Renaissance of nuclear power: mini-reactors in demand worldwide

Status: 11.03.2021 5:54 p.m.

Ten years after the Fukushima explosion, some countries are pouring billions into small-scale nuclear power plants. Experts in Germany are critical of the concepts and warn of risks.

From Till Bücker,
tagesschau.de

For opponents it is the “floating Chernobyl”, for supporters it is a symbol of a new era of energy supply: the Lomonossow academy. The Russian ship, which is anchored near the city of Pewek on the Arctic Ocean, is a floating nuclear power plant. It will supply the remote region with electricity for the next 40 years.

Nuclear energy on the water: The floating nuclear power plant Akademik Lomonossow.

Image: dpa

What is highly controversial among environmentalists and some scientists represents a kind of renaissance for proponents of nuclear power. With its two mini-reactors, the ship is the first SMR power plant in the world, writes the International Atomic Energy Agency (IAEA). SMR stands for Small Modular Reactors, which, according to the IAEA, could help countries find reliable and affordable energy sources to reduce greenhouse gas emissions.

Modular mini reactors

Unlike large nuclear power plants, the mini-reactors only generate electricity of up to 300 megawatts instead of an output of more than 1000 megawatts. In a kind of modular system, the individual components are pre-produced in series and then assembled on site – usually in the country. This can mean both a shorter construction time and lower costs.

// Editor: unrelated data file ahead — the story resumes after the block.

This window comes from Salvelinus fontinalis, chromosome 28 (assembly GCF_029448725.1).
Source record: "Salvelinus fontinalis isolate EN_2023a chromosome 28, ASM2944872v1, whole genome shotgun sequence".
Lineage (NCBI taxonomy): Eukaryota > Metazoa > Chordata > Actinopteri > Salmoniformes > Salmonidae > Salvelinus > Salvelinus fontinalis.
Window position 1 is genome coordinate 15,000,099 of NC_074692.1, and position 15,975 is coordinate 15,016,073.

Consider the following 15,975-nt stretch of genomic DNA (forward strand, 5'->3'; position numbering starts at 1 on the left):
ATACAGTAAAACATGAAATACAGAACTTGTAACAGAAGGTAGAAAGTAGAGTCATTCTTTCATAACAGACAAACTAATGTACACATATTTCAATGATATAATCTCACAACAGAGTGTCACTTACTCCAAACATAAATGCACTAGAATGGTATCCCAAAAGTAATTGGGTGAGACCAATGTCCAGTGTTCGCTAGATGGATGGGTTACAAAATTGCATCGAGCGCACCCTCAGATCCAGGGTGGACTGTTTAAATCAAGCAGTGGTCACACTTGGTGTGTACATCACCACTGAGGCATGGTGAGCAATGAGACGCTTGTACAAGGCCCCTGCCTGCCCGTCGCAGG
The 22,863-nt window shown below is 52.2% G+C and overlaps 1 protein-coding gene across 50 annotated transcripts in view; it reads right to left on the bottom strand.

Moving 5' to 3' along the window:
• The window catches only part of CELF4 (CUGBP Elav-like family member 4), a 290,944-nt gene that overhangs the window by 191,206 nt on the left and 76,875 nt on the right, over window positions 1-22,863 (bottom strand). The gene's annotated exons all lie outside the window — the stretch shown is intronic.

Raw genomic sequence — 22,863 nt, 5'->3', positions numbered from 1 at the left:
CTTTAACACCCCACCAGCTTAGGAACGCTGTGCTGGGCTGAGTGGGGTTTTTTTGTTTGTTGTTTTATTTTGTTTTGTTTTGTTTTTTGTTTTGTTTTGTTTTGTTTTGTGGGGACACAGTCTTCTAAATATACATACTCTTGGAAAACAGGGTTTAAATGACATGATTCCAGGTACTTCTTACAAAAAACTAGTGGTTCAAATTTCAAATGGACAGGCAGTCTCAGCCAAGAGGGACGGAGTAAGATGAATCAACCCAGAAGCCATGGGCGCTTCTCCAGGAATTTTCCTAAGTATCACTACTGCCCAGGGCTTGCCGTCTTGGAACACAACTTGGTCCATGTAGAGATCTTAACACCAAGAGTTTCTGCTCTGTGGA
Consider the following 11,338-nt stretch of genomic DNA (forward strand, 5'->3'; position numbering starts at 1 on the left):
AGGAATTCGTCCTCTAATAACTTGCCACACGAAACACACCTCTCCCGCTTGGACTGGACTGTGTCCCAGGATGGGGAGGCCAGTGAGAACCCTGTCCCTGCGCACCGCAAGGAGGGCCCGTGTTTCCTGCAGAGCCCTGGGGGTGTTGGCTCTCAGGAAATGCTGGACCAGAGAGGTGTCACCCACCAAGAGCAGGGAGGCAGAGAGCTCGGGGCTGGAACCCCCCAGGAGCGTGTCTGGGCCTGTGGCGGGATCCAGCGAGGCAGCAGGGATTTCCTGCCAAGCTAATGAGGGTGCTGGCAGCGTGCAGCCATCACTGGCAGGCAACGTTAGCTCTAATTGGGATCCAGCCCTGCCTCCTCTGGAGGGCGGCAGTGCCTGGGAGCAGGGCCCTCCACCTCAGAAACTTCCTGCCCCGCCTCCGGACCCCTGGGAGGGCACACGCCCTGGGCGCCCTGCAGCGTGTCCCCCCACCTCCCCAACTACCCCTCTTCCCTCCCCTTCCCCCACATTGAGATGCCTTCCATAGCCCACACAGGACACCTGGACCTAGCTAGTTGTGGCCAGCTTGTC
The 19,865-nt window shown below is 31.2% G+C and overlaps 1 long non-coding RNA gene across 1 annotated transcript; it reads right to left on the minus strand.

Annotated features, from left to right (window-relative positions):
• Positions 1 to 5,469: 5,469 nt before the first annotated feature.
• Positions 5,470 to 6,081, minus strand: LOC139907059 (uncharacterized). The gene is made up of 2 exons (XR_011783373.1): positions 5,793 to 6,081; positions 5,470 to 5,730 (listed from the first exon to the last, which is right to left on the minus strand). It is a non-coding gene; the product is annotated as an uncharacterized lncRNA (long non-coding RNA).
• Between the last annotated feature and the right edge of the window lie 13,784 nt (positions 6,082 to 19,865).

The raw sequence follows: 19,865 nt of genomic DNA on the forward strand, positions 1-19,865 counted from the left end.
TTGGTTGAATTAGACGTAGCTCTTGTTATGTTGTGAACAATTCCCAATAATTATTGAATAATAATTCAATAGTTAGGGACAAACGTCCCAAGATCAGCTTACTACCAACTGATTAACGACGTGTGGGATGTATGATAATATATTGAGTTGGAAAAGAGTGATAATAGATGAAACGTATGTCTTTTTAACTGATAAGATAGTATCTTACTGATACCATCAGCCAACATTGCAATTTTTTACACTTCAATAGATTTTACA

According to experts, a system with 300 megawatts costs an estimated one billion euros. By way of comparison: it was only recently announced that the expenditure for the new 3200 megawatt Hinkley Point C nuclear power plant in Great Britain, which is due to go online in the summer of 2026, has risen to 27 billion euros.

Proponents consider the SMR systems to be a useful addition to renewable energies. If wind, solar and water power don’t produce enough electricity, these supposedly safe mini-reactors could step in. “The unique properties of SMRs in terms of efficiency, flexibility and economy can enable them to play a key role in the clean energy transition,” said Stefano Monti, head of the IAEA’s division for the development of nuclear power technologies, recently.

US President wants low-emission interim solution

According to Monto, interest in SMR technology is growing worldwide. According to the IAEA, there are currently 84 reactors in development or under construction in 18 countries. The process is particularly advanced in Russia, China, Japan and Argentina.

With the United States, Canada and Great Britain, however, western countries are also at the top. With the help of government support, a British consortium around the industrial group Rolls-Royce is working on the technology and wants to build 16 such systems on the island in the future.

A total of 18 – and thus most of the projects – in connection with the small reactors are ongoing in the USA. In his ambitious climate program, the new President Joe Biden relies not only on renewable energy generation but also on small nuclear power plants – as a low-emission interim solution.